You're Fired

This is a very controversial subject. I’m sure there will be plenty of people out there who disagree with me, but I’m OK with that. To some, this idea seems like business suicide, but to me it just plain makes sense.

You’re fired—two words that every trainer or coach should learn and not be afraid to use with their clients. That doesn’t necessarily mean you should use those exact words, as there are many far more user-friendly ways to say it, but the basic idea is summed up pretty easily there: firing your clients.

The Client

I’m sure every trainer had at least one client who routinely showed up late or canceled sessions with little to no notice, always gave a sub-par effort, or didn’t seem to want to learn or work hard. If you haven’t, I want to see what kind of population you're working with. By this point, you may have picked up on where I’m going with this. If you have a client, or clients, who just aren’t working, it’s time to send them a pink slip.

Now don’t get me wrong. This isn’t an excuse to throw around with any client who has a bad day. In fact, it couldn’t be further from that. Everyone has an off-day, and if you have a client who comes in, has a bad day, and still gives you a solid effort, that's the type of client you want. I’m talking about the clients who always seem to have an excuse. I’m talking about the clients who fight you tooth and nail the whole time you train them. I’m talking about the clients who seem to feel that their time is more valuable than yours. Even still, those kinds of people should be given your best efforts to get them results. As a trainer, it is your responsibility to exhaust every option to motivate and drive your clients. This is especially true with these people. However, once you have tried everything and they're still giving you excuses and not putting in the work or still eating nothing but junk, it may be time to have the talk.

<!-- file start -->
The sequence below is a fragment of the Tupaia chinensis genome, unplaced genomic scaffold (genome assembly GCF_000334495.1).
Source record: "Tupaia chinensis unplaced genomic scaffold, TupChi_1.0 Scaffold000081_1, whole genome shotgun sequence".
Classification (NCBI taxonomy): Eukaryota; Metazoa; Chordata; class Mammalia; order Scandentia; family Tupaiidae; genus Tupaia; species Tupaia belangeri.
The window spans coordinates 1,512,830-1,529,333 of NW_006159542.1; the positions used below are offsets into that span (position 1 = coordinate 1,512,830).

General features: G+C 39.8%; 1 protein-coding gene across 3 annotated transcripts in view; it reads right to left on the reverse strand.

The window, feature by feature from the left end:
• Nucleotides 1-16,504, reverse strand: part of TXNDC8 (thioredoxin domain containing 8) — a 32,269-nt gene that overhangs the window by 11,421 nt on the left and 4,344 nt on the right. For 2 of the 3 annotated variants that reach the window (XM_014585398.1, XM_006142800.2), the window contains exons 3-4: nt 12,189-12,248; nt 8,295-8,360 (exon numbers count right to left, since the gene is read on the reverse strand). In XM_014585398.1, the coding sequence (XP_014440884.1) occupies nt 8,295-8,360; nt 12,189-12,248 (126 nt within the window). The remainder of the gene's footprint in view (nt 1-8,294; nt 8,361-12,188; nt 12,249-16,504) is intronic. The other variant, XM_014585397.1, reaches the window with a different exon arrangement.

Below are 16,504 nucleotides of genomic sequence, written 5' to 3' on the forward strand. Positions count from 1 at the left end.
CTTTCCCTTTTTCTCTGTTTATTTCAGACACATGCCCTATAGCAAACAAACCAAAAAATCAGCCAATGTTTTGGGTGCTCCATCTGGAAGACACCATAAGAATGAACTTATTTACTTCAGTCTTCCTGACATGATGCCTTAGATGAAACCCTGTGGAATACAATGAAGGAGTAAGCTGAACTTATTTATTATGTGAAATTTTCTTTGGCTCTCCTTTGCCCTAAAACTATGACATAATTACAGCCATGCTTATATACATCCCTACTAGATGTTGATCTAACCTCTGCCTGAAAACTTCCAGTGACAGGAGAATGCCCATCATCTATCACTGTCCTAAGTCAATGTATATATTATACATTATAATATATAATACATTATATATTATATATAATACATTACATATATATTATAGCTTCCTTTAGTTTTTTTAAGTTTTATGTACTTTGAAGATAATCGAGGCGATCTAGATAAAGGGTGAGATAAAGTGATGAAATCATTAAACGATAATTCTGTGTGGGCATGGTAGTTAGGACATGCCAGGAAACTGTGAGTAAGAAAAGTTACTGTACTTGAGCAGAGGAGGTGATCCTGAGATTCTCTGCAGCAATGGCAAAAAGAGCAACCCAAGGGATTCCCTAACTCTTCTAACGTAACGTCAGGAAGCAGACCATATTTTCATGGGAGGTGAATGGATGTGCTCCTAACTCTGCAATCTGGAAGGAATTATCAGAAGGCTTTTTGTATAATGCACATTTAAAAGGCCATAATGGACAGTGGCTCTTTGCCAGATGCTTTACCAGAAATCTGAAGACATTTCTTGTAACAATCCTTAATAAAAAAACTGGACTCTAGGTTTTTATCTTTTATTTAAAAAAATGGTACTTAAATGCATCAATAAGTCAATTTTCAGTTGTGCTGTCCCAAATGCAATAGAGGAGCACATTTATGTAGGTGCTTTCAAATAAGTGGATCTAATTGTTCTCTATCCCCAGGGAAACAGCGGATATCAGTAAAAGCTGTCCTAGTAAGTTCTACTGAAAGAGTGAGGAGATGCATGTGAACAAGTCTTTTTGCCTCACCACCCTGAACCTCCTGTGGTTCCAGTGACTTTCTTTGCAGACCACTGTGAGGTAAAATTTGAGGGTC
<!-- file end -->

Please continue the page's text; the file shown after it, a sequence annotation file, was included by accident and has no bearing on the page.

The Solution

From a business point of view, the idea of willingly turning away a client seems insane to some people. Not to me. The way I see it training with me is a privilege, not a right. Simply having the money to pay for a session doesn't secure you the chance to train with me. I’m not saying that I’m the best trainer in the world, but I’ve put tremendous amounts of time, effort, and money into being the trainer I am and I don’t see the point in wasting my time with someone who is lazy when there is someone else out there motivated to work and dedicated to getting better who I could be working with. There are lots of trainers out there who are happy to play the part of the babysitter for these types of clients. Me? I’d rather work with someone who wants results.

This may be a tactic you want to consider employing with your clientele. If you regularly deal with people who believe the job of a trainer is to babysit, talk and count reps, it might be time to draw a line in the sand. Put your clients and athletes to the test. If they are lazy and always quit no matter what you try or just generally don’t seem interested in making the changes they need in order to reach their goals, give them a final chance to prove that they want to work with you. If they’re still coming up short, it’s time to kick them to the curb and make room for the people who actually value your time.